Tsonga wants more from French fans


LILLE, France: A record crowd of 27,432 for an official tennis match and on French soil, but it all fell a bit flat for Jo-Wilfried Tsonga.

The French number one, usually hugely popular with his own public, crashed 6-1, 3-6, 6-3, 6-2 at the hands of Stan Wawrinka in the first of the rubbers of the Davis Cup final on Friday.

And afterwards he took a pot-shot at the French fans who massively outnumbered around 2,500 red-clad Swiss supporters inside one half of the roofed over Lille football stadium.

“It’s a bit what we expected,” he said.

“When the teams were introduced, they applauded Stan more than us, Roger (Federer) more than us. We hear the Swiss spectators more than we hear the French ones.

“Stan, for example, announced that the ball was out, and it was in. I just went to check the mark, and I was booed in my own country — maybe not by the French spectators but by the Swiss spectators. It’s annoying, you know.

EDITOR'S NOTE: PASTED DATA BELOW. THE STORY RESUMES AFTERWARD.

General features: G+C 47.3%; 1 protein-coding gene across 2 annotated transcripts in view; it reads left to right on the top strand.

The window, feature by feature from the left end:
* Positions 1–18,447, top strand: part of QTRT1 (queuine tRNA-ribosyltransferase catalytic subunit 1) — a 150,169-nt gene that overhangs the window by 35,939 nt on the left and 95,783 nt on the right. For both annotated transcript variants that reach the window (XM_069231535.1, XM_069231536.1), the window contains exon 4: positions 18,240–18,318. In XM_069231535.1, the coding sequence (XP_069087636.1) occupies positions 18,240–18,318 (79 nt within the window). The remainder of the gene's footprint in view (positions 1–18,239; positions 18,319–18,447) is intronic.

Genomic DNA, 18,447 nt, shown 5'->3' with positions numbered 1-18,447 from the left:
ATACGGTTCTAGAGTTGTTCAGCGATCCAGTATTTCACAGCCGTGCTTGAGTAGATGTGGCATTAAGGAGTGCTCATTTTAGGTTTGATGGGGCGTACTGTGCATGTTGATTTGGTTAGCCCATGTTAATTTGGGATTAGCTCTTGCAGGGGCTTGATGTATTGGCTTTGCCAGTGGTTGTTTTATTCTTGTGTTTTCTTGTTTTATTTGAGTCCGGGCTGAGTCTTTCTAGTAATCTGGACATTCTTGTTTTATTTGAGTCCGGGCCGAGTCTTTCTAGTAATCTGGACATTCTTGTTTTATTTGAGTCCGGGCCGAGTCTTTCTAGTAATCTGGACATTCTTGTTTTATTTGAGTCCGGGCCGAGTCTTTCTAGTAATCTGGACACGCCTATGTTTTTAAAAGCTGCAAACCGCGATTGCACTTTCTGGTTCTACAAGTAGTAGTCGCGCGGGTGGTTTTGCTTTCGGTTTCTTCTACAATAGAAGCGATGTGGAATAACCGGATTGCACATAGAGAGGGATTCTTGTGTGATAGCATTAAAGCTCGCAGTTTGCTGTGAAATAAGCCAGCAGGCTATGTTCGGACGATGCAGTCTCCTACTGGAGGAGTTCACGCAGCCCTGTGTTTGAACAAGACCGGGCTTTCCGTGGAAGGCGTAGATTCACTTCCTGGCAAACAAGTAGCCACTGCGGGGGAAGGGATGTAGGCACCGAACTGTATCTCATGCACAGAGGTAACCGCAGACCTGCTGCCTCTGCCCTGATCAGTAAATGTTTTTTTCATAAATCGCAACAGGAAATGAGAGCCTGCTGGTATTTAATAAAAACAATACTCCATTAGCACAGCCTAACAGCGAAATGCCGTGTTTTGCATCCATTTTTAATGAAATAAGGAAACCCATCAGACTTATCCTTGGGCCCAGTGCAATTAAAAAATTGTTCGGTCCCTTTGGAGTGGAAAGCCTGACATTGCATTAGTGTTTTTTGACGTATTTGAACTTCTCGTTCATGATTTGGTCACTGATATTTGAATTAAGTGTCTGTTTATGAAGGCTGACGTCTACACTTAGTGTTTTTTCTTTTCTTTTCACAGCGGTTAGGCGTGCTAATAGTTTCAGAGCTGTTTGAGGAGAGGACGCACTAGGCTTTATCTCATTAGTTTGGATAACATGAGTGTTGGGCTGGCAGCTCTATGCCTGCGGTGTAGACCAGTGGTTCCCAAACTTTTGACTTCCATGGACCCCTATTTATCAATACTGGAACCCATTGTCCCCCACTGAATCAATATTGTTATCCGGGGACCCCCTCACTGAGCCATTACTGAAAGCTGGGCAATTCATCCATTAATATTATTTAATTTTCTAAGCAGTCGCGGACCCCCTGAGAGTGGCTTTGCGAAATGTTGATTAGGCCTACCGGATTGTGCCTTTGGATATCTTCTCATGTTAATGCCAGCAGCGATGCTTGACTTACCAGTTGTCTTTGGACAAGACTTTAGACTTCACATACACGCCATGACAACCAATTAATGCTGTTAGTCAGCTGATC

“But we need to go and get the enthusiasm of the French crowd by the quality of our game. It’s because I was not winning today maybe that this happened. I’m hoping that for the next matches it’s going to change.”

There was no such problem for Gael Monfils who had the fans on their feet as he demolished Federer 6-1, 6-4, 6-3 with a typically swashbuckling display of tennis.

French captain Arnaud Clement was aware of the difference in support in the two rubbers, but said the nature of the matches had dictated the crowd reactions.

“Maybe for the first match they were not loud enough. But, you know, when the sets are played quickly, it’s a one‑way match, as it was, during the third and fourth sets (of Tsonga-Wawrinka) it was a bit tough for the crowd to get really involved,” he said.

“But when Gael played, the French crowd started to be louder. This is positive for the next days. I think the players will receive a lot of energy from the crowd, especially tomorrow (Saturday) during the doubles match, and maybe on Sunday, too.”

The new crowd record of 27,432, edged out the previous record of 27,000 set in 2004 when Spain beat the United States in the Davis Cup final in Seville.

The capacity for the 2014 final was put at 27,000 but with all tickets quickly sold out, means were found to add another few hundred to take the record away from Spain.



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